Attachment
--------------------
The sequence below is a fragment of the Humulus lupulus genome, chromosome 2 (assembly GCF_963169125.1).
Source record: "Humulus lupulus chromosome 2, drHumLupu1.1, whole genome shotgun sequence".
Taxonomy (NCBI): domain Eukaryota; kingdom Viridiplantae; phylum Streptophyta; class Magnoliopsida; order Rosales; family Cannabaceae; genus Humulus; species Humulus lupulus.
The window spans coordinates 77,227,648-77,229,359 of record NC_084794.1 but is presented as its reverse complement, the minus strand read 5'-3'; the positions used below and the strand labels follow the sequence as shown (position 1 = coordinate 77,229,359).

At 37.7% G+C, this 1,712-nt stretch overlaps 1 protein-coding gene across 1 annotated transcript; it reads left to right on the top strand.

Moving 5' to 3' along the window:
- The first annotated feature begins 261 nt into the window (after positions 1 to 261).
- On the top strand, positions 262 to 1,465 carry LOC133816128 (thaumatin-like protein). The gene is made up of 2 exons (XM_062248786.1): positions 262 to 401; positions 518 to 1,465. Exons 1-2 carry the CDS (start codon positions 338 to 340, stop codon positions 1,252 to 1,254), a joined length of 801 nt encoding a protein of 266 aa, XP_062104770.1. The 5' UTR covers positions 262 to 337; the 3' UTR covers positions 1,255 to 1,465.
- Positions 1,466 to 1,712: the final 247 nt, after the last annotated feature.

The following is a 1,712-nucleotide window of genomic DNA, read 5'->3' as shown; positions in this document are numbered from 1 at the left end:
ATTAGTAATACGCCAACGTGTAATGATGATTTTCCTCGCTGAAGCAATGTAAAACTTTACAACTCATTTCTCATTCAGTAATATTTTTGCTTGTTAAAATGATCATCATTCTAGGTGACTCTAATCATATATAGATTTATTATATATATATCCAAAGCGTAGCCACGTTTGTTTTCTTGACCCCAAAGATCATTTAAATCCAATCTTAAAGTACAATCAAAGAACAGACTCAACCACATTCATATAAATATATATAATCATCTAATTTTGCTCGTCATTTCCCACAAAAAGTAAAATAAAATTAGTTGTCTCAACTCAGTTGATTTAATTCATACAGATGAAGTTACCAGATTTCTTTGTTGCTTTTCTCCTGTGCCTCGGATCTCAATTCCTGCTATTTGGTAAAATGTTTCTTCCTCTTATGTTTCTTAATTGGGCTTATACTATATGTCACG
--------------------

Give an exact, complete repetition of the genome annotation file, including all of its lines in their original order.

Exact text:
The sequence below is a fragment of the Humulus lupulus genome, chromosome 2 (assembly GCF_963169125.1).
Source record: "Humulus lupulus chromosome 2, drHumLupu1.1, whole genome shotgun sequence".
Taxonomy (NCBI): domain Eukaryota; kingdom Viridiplantae; phylum Streptophyta; class Magnoliopsida; order Rosales; family Cannabaceae; genus Humulus; species Humulus lupulus.
The window spans coordinates 77,227,648-77,229,359 of record NC_084794.1 but is presented as its reverse complement, the minus strand read 5'-3'; the positions used below and the strand labels follow the sequence as shown (position 1 = coordinate 77,229,359).

At 37.7% G+C, this 1,712-nt stretch overlaps 1 protein-coding gene across 1 annotated transcript; it reads left to right on the top strand.

Moving 5' to 3' along the window:
- The first annotated feature begins 261 nt into the window (after positions 1 to 261).
- On the top strand, positions 262 to 1,465 carry LOC133816128 (thaumatin-like protein). The gene is made up of 2 exons (XM_062248786.1): positions 262 to 401; positions 518 to 1,465. Exons 1-2 carry the CDS (start codon positions 338 to 340, stop codon positions 1,252 to 1,254), a joined length of 801 nt encoding a protein of 266 aa, XP_062104770.1. The 5' UTR covers positions 262 to 337; the 3' UTR covers positions 1,255 to 1,465.
- Positions 1,466 to 1,712: the final 247 nt, after the last annotated feature.

The following is a 1,712-nucleotide window of genomic DNA, read 5'->3' as shown; positions in this document are numbered from 1 at the left end:
ATTAGTAATACGCCAACGTGTAATGATGATTTTCCTCGCTGAAGCAATGTAAAACTTTACAACTCATTTCTCATTCAGTAATATTTTTGCTTGTTAAAATGATCATCATTCTAGGTGACTCTAATCATATATAGATTTATTATATATATATCCAAAGCGTAGCCACGTTTGTTTTCTTGACCCCAAAGATCATTTAAATCCAATCTTAAAGTACAATCAAAGAACAGACTCAACCACATTCATATAAATATATATAATCATCTAATTTTGCTCGTCATTTCCCACAAAAAGTAAAATAAAATTAGTTGTCTCAACTCAGTTGATTTAATTCATACAGATGAAGTTACCAGATTTCTTTGTTGCTTTTCTCCTGTGCCTCGGATCTCAATTCCTGCTATTTGGTAAAATGTTTCTTCCTCTTATGTTTCTTAATTGGGCTTATACTATATGTCACG